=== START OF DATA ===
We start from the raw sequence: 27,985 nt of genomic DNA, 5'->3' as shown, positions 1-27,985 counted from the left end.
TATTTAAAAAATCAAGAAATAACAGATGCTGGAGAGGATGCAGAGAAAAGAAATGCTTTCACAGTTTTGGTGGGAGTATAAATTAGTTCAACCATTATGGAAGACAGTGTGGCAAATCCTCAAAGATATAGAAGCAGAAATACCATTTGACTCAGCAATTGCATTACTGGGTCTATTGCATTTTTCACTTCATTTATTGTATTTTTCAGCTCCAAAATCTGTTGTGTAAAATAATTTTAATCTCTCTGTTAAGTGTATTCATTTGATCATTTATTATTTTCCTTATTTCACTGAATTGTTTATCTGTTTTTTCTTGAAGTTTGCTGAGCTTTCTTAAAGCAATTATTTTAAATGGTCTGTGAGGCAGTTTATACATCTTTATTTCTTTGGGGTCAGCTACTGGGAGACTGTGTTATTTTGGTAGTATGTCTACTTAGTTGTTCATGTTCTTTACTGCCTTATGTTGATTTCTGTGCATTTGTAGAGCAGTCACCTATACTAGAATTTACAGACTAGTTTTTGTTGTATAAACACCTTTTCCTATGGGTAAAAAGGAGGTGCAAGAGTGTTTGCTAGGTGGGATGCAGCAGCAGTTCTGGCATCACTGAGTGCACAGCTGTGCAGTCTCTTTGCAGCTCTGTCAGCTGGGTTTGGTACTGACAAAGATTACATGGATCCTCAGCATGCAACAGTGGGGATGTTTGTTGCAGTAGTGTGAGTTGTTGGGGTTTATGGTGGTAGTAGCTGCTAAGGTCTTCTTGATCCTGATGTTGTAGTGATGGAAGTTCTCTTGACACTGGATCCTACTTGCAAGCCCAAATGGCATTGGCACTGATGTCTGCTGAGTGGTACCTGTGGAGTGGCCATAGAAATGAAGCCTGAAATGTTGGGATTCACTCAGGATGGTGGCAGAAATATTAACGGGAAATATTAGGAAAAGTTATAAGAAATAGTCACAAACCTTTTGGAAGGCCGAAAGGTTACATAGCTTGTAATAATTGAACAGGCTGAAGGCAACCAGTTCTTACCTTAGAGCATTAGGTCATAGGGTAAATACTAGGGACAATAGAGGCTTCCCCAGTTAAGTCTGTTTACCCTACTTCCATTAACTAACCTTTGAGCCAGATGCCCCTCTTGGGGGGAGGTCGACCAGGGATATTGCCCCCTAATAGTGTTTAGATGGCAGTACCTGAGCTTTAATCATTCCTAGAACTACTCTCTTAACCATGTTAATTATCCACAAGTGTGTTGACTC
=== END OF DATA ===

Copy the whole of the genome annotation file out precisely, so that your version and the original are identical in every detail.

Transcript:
We start from the raw sequence: 27,985 nt of genomic DNA, 5'->3' as shown, positions 1-27,985 counted from the left end.
TATTTAAAAAATCAAGAAATAACAGATGCTGGAGAGGATGCAGAGAAAAGAAATGCTTTCACAGTTTTGGTGGGAGTATAAATTAGTTCAACCATTATGGAAGACAGTGTGGCAAATCCTCAAAGATATAGAAGCAGAAATACCATTTGACTCAGCAATTGCATTACTGGGTCTATTGCATTTTTCACTTCATTTATTGTATTTTTCAGCTCCAAAATCTGTTGTGTAAAATAATTTTAATCTCTCTGTTAAGTGTATTCATTTGATCATTTATTATTTTCCTTATTTCACTGAATTGTTTATCTGTTTTTTCTTGAAGTTTGCTGAGCTTTCTTAAAGCAATTATTTTAAATGGTCTGTGAGGCAGTTTATACATCTTTATTTCTTTGGGGTCAGCTACTGGGAGACTGTGTTATTTTGGTAGTATGTCTACTTAGTTGTTCATGTTCTTTACTGCCTTATGTTGATTTCTGTGCATTTGTAGAGCAGTCACCTATACTAGAATTTACAGACTAGTTTTTGTTGTATAAACACCTTTTCCTATGGGTAAAAAGGAGGTGCAAGAGTGTTTGCTAGGTGGGATGCAGCAGCAGTTCTGGCATCACTGAGTGCACAGCTGTGCAGTCTCTTTGCAGCTCTGTCAGCTGGGTTTGGTACTGACAAAGATTACATGGATCCTCAGCATGCAACAGTGGGGATGTTTGTTGCAGTAGTGTGAGTTGTTGGGGTTTATGGTGGTAGTAGCTGCTAAGGTCTTCTTGATCCTGATGTTGTAGTGATGGAAGTTCTCTTGACACTGGATCCTACTTGCAAGCCCAAATGGCATTGGCACTGATGTCTGCTGAGTGGTACCTGTGGAGTGGCCATAGAAATGAAGCCTGAAATGTTGGGATTCACTCAGGATGGTGGCAGAAATATTAACGGGAAATATTAGGAAAAGTTATAAGAAATAGTCACAAACCTTTTGGAAGGCCGAAAGGTTACATAGCTTGTAATAATTGAACAGGCTGAAGGCAACCAGTTCTTACCTTAGAGCATTAGGTCATAGGGTAAATACTAGGGACAATAGAGGCTTCCCCAGTTAAGTCTGTTTACCCTACTTCCATTAACTAACCTTTGAGCCAGATGCCCCTCTTGGGGGGAGGTCGACCAGGGATATTGCCCCCTAATAGTGTTTAGATGGCAGTACCTGAGCTTTAATCATTCCTAGAACTACTCTCTTAACCATGTTAATTATCCACAAGTGTGTTGACTC